Friday, December 7, 2018

FFB: Death at the Wheel - Vernon Loder

THE STORY: Two bodies found in cars, both shot dead, within days of one another.  The first is a policeman who has been investigating a sting of jewel robberies. The second corpse is a two bit (or six penny since this is England) fortune teller who calls himself Osiris. The question is - are these two murders or a murder and suicide? Rufus Tate (aka Osiris) seems to be implicated in the jewel robberies and it appears he may have killed the cop and then himself. Arthur Way, the Sulcote chief constable, doubts the verdict at the double coroner's inquest. Too many oddities make the suicide highly unlikely. With the help of a large crew of police, both local and Scotland Yard officials, as well as some surprise ideas from Clare, his fiancee, Arthur uncovers a very strange truth.

THE CHARACTERS: Death at the Wheel (1933) features a large cast led by Arthur Way, a rural chief constable at odds with the more experienced city cops of Scotland Yard.  Arthur, however, sees this unusual set of crimes as an opportunity to shine as the detective he always wanted to be. He has some very ingenious ideas how to approach the crime and is complimented for his contributions.  Scotland Yard should be assisting only at his instruction but that doesn't stop Assistant Commissioner Cance from setting up a rather unethical undercover operation with his ace detective Inspector Brow. When Arthur stumbles upon Brow in the disguise of a fly fisherman on holiday he becomes very angry.

Meanwhile, Clare's stepfather Holroyd Sayce is targeted as the primary suspect as the mastermind of the jewel robberies.  Sayce happens to be in the jewelry business making it all the more likely that he may be involved with a ring of thieves who are all carnival workers who have always been nearby each time a home was burglarized. 

Loder's signature wit is not lacking here. Clare Winkton is definitely a highlight with her brash wit and good sense. Clare is always teasing her stepfather nicknaming him Holly and treating him irreverently. Paradoxically she also seems to be protecting him from the police.She provides Arthur with one of the cleverest ideas when they brainstorm about where Smith, the master crook, might be hiding out.  She also points out to Arthur that a slip of paper that he is convinced is an intricate code is actually nothing more than a series of dates and initials.  The reader knows this as quickly as Clare does. In his attempt to prove himself a great detective Arthur does tend to overthink a lot of the obvious

Also I liked the bit part of Sir Guy Lunt, owner of an amber necklace that was stolen and broken up for its gemstones. Lunt is a foppish hypochondriac with a malingering case of "bronchitic tendencies." He reminded me of the vile Frederick Fairleigh in Collin's The Woman in White who never stepped out of his dressing gown and complained of aches and pains while pawing over his pornographic drawings.  Sir Guy Lunt is just as ludicrous, a perfect satiric creation and one more character in Loder's collection of worthless aristocrats who pop up frequently in his mystery novels.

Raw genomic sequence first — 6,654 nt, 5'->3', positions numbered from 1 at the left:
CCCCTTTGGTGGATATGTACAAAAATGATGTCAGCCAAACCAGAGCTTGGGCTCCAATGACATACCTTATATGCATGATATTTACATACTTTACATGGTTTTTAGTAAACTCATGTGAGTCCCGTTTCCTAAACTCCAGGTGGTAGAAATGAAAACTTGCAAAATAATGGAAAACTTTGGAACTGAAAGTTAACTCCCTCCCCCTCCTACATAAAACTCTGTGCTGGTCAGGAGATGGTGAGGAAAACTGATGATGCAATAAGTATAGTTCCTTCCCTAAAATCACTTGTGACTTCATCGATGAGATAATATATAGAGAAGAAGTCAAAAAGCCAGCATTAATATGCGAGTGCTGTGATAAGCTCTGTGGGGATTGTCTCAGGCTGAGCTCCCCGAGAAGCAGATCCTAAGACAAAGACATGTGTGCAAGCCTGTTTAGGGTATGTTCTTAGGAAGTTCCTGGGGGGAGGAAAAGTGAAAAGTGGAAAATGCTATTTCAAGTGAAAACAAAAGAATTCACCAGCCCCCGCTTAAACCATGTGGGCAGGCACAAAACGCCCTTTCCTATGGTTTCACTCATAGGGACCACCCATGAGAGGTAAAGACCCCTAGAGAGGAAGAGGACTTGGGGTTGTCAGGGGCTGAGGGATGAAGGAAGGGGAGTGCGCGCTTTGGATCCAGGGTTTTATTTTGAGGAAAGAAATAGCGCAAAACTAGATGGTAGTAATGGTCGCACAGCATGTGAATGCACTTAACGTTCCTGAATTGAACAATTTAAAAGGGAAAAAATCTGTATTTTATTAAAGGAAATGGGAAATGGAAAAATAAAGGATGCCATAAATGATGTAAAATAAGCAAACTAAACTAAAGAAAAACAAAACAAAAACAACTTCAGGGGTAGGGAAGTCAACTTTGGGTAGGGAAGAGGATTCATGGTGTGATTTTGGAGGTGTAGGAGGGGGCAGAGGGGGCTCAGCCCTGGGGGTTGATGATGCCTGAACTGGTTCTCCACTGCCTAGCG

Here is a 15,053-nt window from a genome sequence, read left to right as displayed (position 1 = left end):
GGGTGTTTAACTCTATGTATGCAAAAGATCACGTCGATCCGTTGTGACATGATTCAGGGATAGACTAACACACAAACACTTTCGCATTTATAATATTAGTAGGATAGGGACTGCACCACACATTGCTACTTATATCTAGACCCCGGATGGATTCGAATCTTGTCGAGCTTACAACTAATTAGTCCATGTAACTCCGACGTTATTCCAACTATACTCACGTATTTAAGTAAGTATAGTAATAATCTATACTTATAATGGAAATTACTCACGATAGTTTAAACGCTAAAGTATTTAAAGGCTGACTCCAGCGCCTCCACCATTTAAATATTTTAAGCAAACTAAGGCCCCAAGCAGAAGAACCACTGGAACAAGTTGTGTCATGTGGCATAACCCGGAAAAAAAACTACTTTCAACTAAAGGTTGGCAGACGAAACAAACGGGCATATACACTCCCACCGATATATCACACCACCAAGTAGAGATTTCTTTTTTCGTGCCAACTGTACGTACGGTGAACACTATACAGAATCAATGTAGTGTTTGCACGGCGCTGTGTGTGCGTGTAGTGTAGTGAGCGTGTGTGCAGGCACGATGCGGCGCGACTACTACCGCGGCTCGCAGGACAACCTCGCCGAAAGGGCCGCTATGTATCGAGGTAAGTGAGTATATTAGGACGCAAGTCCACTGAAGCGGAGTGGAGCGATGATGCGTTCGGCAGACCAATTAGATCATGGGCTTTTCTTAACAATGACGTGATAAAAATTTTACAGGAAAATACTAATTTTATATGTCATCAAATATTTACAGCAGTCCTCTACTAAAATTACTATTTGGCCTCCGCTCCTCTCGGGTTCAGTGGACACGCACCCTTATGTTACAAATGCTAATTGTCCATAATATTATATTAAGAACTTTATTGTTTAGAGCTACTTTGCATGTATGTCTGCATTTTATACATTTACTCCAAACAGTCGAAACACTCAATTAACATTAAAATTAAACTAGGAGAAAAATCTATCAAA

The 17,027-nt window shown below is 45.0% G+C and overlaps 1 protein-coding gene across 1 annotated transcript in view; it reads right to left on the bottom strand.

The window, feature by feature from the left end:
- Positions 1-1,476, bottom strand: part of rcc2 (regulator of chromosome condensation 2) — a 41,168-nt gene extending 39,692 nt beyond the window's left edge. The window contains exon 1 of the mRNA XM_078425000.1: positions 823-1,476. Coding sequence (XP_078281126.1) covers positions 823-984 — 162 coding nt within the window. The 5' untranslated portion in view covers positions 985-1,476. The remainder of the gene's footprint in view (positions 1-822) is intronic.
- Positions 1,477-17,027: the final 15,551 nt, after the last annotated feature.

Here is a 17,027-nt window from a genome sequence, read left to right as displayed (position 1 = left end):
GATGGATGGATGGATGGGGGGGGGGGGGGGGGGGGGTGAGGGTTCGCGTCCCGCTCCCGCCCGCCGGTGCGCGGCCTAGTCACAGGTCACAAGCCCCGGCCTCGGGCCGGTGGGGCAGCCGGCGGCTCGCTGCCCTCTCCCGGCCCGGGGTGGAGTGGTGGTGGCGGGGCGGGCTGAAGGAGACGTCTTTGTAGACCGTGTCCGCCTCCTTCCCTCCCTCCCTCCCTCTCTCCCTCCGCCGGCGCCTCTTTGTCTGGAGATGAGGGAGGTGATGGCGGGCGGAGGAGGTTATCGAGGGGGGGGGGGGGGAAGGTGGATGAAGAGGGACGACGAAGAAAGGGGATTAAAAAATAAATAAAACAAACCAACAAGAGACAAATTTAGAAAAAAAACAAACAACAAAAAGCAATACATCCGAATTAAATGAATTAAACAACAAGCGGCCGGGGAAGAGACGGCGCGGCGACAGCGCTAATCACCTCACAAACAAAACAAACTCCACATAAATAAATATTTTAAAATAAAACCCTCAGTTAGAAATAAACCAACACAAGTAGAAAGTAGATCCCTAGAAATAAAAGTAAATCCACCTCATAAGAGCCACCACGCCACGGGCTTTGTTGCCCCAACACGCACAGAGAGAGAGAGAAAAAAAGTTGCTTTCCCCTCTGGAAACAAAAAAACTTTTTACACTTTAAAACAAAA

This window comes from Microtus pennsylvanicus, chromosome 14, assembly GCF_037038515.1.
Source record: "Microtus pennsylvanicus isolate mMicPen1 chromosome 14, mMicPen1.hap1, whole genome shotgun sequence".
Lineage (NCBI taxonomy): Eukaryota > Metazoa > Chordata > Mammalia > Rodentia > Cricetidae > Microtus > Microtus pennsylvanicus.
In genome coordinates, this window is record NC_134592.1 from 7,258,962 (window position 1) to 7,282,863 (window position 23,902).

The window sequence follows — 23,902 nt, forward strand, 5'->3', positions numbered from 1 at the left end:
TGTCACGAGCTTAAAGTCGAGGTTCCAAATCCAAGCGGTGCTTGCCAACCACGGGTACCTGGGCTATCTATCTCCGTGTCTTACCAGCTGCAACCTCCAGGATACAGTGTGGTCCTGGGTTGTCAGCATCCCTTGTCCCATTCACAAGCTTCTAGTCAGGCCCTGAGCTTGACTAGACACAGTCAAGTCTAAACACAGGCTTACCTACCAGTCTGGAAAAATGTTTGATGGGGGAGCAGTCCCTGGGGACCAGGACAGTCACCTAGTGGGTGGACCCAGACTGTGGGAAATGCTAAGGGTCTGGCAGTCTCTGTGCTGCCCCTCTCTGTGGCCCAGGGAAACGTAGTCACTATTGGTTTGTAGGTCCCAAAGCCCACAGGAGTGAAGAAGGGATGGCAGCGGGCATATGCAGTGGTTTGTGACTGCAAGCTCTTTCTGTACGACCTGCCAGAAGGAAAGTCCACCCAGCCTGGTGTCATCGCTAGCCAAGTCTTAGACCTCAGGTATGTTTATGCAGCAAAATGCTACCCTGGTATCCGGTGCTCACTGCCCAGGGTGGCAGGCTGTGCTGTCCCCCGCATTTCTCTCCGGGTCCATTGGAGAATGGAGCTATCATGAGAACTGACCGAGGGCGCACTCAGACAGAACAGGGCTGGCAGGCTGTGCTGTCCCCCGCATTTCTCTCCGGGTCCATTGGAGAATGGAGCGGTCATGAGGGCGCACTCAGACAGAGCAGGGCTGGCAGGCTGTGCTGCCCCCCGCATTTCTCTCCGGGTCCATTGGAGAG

INNOVATIONS: Too many cooks may spoil the broth, but too many policemen don't spoil this detective novel. There are a slew of policemen that I didn't really think I needed to keep straight. The more that were added to the story the more I kept thinking that this might have been Loder's attempt to imitate Henry Wade.  By the midpoint of the novel I was truly impressed with how different this was form the usual Loder detective novel which is usually brimming with eccentric touches, bizarre murder methods and outlandish incidents.  In a high contrast to his first eight books Death at the Wheel is grounded in real crime, murder committed with guns, dogged police work and career criminals.  It's a genuine police procedural and one of the best of its type by any of his contemporaries.  Loder can stand shoulder to shoulder with Wade, Nigel Morland or Helen Reilly, three of the best practitioners of true police procedurals, meaning detective novels that not only show us how police solve crimes but also explore the culture of police stations and the collegiality of policemen.
Guns & bicycles!  The murder weapon was
manufactured by this company based in St. Etienne.

Loder manages to juggle parallel storylines and we follow Arthur's raw edged, ingenious and experimental style of detection which is in strong contrast to the polished technical police work of the Scotland Yard men and local police.  The book might very well have been called The Case of the Three Shells for the bulk of the novel deals with the bullets, casings and shells of a French made .22 handgun, the murder weapon in both shootings.  Arthur spends a lot of time thinking about three .22 shells, where they were found, the lack of fingerprints on some when they should be present. He creates a variety of involved experiments like  the one with a pair of trousers worn by one of the victims. Arthur tires to discover if a fingerprint on a shell casing could be worn away over time if placed in a tight fitting pocket. He also studies wear patterns in the fabric to determine whether or not a gun could have been habitually carried in a certain pocket in the trousers. This was a fascinating section of the book showing off Loder's masterful plotting techniques and unusual ideas about crime solving.